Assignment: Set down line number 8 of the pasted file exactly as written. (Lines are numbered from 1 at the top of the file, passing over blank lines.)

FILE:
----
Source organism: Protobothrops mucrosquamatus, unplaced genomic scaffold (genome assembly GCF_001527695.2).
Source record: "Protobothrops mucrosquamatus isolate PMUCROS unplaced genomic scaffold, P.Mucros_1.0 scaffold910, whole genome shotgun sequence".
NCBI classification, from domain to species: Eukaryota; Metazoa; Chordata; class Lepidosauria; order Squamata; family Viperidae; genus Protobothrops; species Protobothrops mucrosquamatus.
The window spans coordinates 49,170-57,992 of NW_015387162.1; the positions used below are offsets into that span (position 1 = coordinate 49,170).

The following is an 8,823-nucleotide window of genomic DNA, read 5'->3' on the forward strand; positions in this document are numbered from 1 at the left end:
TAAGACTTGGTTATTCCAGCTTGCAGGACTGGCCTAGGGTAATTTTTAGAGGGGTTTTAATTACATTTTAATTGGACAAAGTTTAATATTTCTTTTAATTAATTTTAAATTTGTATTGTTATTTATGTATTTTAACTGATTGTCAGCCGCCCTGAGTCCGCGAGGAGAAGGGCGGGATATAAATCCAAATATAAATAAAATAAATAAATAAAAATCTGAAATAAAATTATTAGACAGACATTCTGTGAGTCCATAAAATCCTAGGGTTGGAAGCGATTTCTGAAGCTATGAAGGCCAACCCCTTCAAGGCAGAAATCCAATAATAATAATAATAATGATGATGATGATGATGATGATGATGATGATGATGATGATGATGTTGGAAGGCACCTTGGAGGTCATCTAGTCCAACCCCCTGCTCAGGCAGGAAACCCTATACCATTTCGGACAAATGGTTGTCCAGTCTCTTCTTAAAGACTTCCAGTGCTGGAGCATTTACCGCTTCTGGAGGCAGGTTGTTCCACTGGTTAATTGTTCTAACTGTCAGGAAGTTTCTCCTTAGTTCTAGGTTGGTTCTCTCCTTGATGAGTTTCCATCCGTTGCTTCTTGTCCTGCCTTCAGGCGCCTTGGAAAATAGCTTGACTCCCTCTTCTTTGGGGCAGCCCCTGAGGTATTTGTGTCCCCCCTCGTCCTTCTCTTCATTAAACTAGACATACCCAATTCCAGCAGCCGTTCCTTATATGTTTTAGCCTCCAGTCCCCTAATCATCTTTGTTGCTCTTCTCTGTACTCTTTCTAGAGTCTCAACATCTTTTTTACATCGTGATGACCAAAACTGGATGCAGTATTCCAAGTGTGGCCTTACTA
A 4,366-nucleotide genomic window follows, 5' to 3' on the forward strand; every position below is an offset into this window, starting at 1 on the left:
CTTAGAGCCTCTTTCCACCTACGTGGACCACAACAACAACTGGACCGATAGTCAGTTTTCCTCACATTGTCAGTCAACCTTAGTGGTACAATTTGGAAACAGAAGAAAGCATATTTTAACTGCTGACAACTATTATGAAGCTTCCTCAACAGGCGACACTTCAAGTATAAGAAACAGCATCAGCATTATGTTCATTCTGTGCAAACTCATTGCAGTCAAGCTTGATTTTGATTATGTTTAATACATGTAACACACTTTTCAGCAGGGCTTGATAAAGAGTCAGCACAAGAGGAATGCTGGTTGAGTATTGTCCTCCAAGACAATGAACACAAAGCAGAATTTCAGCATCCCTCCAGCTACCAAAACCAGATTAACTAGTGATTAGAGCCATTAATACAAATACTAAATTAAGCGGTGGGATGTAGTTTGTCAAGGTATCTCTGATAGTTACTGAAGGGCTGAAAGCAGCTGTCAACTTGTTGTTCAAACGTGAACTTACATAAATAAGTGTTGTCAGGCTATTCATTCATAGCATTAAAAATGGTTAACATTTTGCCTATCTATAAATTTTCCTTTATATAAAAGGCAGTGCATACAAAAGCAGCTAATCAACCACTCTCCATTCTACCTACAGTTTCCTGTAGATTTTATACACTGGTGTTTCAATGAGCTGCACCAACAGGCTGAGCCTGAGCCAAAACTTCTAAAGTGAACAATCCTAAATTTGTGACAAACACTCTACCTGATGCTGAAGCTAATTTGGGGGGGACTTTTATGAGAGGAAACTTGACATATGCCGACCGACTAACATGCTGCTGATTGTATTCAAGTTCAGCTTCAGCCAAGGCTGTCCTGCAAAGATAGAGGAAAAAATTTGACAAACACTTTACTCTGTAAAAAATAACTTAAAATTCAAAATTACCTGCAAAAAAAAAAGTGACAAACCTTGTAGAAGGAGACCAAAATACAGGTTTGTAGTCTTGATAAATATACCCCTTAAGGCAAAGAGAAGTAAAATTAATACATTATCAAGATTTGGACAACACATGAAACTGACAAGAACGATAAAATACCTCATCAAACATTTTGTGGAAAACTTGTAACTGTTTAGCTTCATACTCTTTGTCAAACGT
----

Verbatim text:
CTTAGAGCCTCTTTCCACCTACGTGGACCACAACAACAACTGGACCGATAGTCAGTTTTCCTCACATTGTCAGTCAACCTTAGTGGTACAATTTGGAAACAGAAGAAAGCATATTTTAACTGCTGACAACTATTATGAAGCTTCCTCAACAGGCGACACTTCAAGTATAAGAAACAGCATCAGCATTATGTTCATTCTGTGCAAACTCATTGCAGTCAAGCTTGATTTTGATTATGTTTAATACATGTAACACACTTTTCAGCAGGGCTTGATAAAGAGTCAGCACAAGAGGAATGCTGGTTGAGTATTGTCCTCCAAGACAATGAACACAAAGCAGAATTTCAGCATCCCTCCAGCTACCAAAACCAGATTAACTAGTGATTAGAGCCATTAATACAAATACTAAATTAAGCGGTGGGATGTAGTTTGTCAAGGTATCTCTGATAGTTACTGAAGGGCTGAAAGCAGCTGTCAACTTGTTGTTCAAACGTGAACTTACATAAATAAGTGTTGTCAGGCTATTCATTCATAGCATTAAAAATGGTTAACATTTTGCCTATCTATAAATTTTCCTTTATATAAAAGGCAGTGCATACAAAAGCAGCTAATCAACCACTCTCCATTCTACCTACAGTTTCCTGTAGATTTTATACACTGGTGTTTCAATGAGCTGCACCAACAGGCTGAGCCTGAGCCAAAACTTCTAAAGTGAACAATCCTAAATTTGTGACAAACACTCTACCTGATGCTGAAGCTAATTTGGGGGGGACTTTTATGAGAGGAAACTTGACATATGCCGACCGACTAACATGCTGCTGATTGTATTCAAGTTCAGCTTCAGCCAAGGCTGTCCTGCAAAGATAGAGGAAAAAATTTGACAAACACTTTACTCTGTAAAAAATAACTTAAAATTCAAAATTACCTGCAAAAAAAAAAGTGACAAACCTTGTAGAAGGAGACCAAAATACAGGTTTGTAGTCTTGATAAATATACCCCTTAAGGCAAAGAGAAGTAAAATTAATACATTATCAAGATTTGGACAACACATGAAACTGACAAGAACGATAAAATACCTCATCAAACATTTTGTGGAAAACTTGTAACTGTTTAGCTTCATACTCTTTGTCAAACGT